Can you improve indoor air quality with an energy audit?  You bet.  Recently our company was asked to do some troubleshooting on a 50 year old home in Northwest Arkansas.  The occupant has environmental sensitivity and respiratory issues, and was having difficulties staying in her home due to her physical reactions and symptoms.  The homeowner suspected the culprit was cellulose fibers from attic insulation added several years previously.

 

We showed up with our diagnostic equipment, surveyed the house carefully, and started testing.  We found that there was indeed some duct leakage from the returns in the attic that probably introduced some cellulose fibers into the home.  However, it was our conclusion that the primary source of airborne contaminants was the crawl space.  The supply ductwork was all located in the crawlspace.  The ducts were disconnected in several spots, and unsealed everywhere else.  The crawlspace floor had no vapor barrier, there was active condensation running down the foundation walls, and the presence of literally thousands of water crickets was noted.  It was not a healthful environment, to say the least. The building envelope was moderately leaky.  With the very leaky supply ducts, and the numerous unsealed floor penetrations, there was a continuous flow of air from the crawlspace into the home.  Paydirt, as they say. 

 

The point to be made from this investigation is that this is an all too common condition in homes in our area.  While the primary intended benefit of an energy audit is to improve a home's energy efficiency, it may be that for many homeowners the resulting improvement in their indoor air quality may have greater value to them than the savings on their utility bills.  It has also been our experience that most homeowners either do not even suspect that they have poor indoor air quality, or if they do, their solutions to the problem miss the mark.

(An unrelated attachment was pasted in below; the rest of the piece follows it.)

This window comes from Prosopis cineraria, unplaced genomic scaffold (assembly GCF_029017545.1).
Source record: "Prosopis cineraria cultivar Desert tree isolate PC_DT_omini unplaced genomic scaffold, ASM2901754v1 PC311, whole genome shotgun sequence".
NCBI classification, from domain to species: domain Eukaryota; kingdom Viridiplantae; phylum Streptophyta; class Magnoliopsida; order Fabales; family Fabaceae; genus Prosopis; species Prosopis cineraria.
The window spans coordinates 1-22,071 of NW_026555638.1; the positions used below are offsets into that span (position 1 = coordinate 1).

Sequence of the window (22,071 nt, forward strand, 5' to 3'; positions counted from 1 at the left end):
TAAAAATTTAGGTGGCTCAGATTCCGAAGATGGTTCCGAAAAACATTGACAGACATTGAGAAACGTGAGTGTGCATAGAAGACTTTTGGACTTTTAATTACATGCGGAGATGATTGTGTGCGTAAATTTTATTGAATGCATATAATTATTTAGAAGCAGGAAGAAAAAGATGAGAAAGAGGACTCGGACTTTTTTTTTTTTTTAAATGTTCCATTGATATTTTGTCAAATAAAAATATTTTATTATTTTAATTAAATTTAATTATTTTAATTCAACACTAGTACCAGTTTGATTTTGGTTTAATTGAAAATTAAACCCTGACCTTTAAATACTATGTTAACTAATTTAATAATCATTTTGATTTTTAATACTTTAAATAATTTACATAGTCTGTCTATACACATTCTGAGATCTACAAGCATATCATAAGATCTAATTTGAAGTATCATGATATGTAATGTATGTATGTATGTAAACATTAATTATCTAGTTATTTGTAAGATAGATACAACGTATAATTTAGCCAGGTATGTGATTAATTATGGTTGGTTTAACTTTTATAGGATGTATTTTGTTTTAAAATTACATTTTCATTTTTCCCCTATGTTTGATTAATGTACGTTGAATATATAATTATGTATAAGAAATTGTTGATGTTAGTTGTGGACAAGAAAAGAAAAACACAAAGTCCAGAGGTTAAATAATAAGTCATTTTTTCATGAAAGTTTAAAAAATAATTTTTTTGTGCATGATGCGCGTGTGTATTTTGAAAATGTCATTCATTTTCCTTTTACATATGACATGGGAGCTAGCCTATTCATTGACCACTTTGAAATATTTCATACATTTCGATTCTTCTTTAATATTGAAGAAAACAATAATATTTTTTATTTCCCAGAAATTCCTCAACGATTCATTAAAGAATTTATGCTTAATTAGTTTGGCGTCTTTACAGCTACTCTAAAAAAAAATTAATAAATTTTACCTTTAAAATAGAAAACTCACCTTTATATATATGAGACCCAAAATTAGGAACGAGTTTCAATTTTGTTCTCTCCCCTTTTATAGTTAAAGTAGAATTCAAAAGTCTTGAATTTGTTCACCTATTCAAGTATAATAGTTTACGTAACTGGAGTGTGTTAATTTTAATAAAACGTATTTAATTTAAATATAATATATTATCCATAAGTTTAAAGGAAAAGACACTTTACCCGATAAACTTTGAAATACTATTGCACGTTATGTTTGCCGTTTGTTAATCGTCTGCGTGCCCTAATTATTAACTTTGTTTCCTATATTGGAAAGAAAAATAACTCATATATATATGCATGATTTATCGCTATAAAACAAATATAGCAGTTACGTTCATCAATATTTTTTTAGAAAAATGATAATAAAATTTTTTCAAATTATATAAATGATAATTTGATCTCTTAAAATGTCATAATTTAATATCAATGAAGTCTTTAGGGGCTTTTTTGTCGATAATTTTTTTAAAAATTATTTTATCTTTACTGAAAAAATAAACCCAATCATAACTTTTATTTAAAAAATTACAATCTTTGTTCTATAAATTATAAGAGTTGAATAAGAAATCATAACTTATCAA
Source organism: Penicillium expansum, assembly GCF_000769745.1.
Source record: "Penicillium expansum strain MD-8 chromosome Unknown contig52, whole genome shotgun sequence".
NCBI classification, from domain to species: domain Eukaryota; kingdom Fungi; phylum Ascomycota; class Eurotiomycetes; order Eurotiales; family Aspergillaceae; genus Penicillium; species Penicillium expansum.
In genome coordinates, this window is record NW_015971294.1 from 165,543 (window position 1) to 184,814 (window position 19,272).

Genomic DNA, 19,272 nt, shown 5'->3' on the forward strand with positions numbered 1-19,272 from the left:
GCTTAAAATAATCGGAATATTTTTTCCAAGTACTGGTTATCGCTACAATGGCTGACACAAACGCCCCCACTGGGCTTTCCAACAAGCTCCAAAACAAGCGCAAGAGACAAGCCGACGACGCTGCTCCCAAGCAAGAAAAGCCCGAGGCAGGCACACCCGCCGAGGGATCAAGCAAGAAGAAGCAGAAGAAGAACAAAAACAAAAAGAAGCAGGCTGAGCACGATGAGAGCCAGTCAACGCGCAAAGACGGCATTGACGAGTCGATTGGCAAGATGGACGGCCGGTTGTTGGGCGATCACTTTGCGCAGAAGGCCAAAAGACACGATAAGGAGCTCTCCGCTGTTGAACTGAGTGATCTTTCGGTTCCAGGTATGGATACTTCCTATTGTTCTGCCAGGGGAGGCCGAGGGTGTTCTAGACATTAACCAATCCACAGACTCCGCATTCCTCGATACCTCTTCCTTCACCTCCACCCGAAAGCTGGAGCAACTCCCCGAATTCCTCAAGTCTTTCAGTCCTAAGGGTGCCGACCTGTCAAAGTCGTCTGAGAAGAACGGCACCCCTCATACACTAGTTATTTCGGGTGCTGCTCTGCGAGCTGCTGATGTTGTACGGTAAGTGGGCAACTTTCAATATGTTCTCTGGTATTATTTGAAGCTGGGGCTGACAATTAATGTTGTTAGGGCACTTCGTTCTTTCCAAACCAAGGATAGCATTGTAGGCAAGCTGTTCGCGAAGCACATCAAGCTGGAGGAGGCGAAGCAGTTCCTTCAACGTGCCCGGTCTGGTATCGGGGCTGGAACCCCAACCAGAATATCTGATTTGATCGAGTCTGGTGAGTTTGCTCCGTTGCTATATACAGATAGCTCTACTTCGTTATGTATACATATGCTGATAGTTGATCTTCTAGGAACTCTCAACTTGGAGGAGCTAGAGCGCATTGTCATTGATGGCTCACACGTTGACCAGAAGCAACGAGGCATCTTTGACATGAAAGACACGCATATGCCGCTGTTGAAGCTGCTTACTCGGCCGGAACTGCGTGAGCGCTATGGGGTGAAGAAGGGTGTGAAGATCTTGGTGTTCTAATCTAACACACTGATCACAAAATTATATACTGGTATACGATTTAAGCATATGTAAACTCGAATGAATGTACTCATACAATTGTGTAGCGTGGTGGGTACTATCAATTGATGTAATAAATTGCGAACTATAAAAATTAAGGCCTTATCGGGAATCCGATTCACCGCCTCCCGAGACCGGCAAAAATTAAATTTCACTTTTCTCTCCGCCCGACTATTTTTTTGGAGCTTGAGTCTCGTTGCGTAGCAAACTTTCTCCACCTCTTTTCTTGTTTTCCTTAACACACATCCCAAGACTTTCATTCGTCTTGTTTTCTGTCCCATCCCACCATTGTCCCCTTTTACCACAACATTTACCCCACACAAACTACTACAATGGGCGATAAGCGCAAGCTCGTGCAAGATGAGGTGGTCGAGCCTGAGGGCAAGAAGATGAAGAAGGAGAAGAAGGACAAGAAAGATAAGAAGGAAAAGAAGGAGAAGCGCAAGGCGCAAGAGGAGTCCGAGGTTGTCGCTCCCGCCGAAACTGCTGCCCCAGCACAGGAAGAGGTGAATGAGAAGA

This post originally appeared on Home Energy Consultants' House Whisperer Blog.

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Tags: energy audit, indoor air quality

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Comment by Gary Kahanak on January 12, 2011 at 3:37pm
@John Milligan--This is a work in progress.  So far the supply ducts in the crawlspace have been repaired and sealed, and all floor penetrations have been sealed.  This was the quickest and least expensive way to limit infiltration of crawlspace air into the home.  A recommendation was made to properly install a vapor barrier on the crawlspace floor at their earliest opportunity.  An insulated, unvented crawlspace can be a good solution for some homes, but humidity and moisture control is critical.  Attaining it can be very difficult, and expensive, in some retrofit situations.  If one cannot be assured of excellent moisture control, it's usually better to go with a vented crawlspace, and put the money into air sealing and insulating the subfloor and ductwork.
Comment by John Milligan on January 12, 2011 at 2:37pm
How did you resolve the crawlspace issues? Did you decide to bring crawlspace into conditioned space or did you seal off at ceiling of crawl space. I have heard mix opinions on what to do with unvented crawl spaces.
Comment by Jon LaMonte on January 5, 2011 at 7:16pm
Gary, I agree with you.  Here in Atlanta I have made comfort and air quality the main issue with energy efficiency as an added benefit.  I think that too many auditors get caught up in the technical side of things and forget that most people just want a comfortable, healthy, and durable home to live in.  This approach has changed my marketing strategies and homeowners have responded to it more favorably, especially at quote time.  Good job.

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